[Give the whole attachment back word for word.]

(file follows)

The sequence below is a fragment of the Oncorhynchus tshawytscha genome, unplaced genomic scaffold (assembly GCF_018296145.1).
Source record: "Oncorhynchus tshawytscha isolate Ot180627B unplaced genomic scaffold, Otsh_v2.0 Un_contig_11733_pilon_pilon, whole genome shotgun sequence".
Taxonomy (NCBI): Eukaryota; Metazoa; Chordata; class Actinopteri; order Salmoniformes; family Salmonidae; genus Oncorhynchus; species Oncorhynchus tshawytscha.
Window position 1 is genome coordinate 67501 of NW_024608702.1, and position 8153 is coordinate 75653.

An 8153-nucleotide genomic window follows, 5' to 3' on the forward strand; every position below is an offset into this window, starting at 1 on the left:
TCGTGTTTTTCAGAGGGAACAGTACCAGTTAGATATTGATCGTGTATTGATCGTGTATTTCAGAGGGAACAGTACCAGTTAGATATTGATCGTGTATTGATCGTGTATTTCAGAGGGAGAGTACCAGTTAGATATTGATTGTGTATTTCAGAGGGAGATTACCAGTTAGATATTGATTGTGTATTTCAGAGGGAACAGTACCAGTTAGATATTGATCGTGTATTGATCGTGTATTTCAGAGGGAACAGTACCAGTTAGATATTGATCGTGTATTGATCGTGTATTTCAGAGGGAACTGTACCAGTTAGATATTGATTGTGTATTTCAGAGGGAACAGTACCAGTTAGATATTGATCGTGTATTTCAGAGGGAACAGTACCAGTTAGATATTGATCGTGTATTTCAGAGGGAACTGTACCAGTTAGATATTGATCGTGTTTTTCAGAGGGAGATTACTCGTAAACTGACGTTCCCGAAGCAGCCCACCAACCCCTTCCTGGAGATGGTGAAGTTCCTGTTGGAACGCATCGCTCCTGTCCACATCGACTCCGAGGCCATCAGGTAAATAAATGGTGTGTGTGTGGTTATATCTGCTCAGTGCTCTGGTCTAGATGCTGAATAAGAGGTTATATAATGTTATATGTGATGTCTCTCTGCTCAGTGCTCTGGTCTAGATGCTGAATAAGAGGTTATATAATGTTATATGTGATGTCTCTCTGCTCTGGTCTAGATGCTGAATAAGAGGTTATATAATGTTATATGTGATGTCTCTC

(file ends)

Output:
The sequence below is a fragment of the Oncorhynchus tshawytscha genome, unplaced genomic scaffold (assembly GCF_018296145.1).
Source record: "Oncorhynchus tshawytscha isolate Ot180627B unplaced genomic scaffold, Otsh_v2.0 Un_contig_11733_pilon_pilon, whole genome shotgun sequence".
Taxonomy (NCBI): Eukaryota; Metazoa; Chordata; class Actinopteri; order Salmoniformes; family Salmonidae; genus Oncorhynchus; species Oncorhynchus tshawytscha.
Window position 1 is genome coordinate 67501 of NW_024608702.1, and position 8153 is coordinate 75653.

An 8153-nucleotide genomic window follows, 5' to 3' on the forward strand; every position below is an offset into this window, starting at 1 on the left:
TCGTGTTTTTCAGAGGGAACAGTACCAGTTAGATATTGATCGTGTATTGATCGTGTATTTCAGAGGGAACAGTACCAGTTAGATATTGATCGTGTATTGATCGTGTATTTCAGAGGGAGAGTACCAGTTAGATATTGATTGTGTATTTCAGAGGGAGATTACCAGTTAGATATTGATTGTGTATTTCAGAGGGAACAGTACCAGTTAGATATTGATCGTGTATTGATCGTGTATTTCAGAGGGAACAGTACCAGTTAGATATTGATCGTGTATTGATCGTGTATTTCAGAGGGAACTGTACCAGTTAGATATTGATTGTGTATTTCAGAGGGAACAGTACCAGTTAGATATTGATCGTGTATTTCAGAGGGAACAGTACCAGTTAGATATTGATCGTGTATTTCAGAGGGAACTGTACCAGTTAGATATTGATCGTGTTTTTCAGAGGGAGATTACTCGTAAACTGACGTTCCCGAAGCAGCCCACCAACCCCTTCCTGGAGATGGTGAAGTTCCTGTTGGAACGCATCGCTCCTGTCCACATCGACTCCGAGGCCATCAGGTAAATAAATGGTGTGTGTGTGGTTATATCTGCTCAGTGCTCTGGTCTAGATGCTGAATAAGAGGTTATATAATGTTATATGTGATGTCTCTCTGCTCAGTGCTCTGGTCTAGATGCTGAATAAGAGGTTATATAATGTTATATGTGATGTCTCTCTGCTCTGGTCTAGATGCTGAATAAGAGGTTATATAATGTTATATGTGATGTCTCTC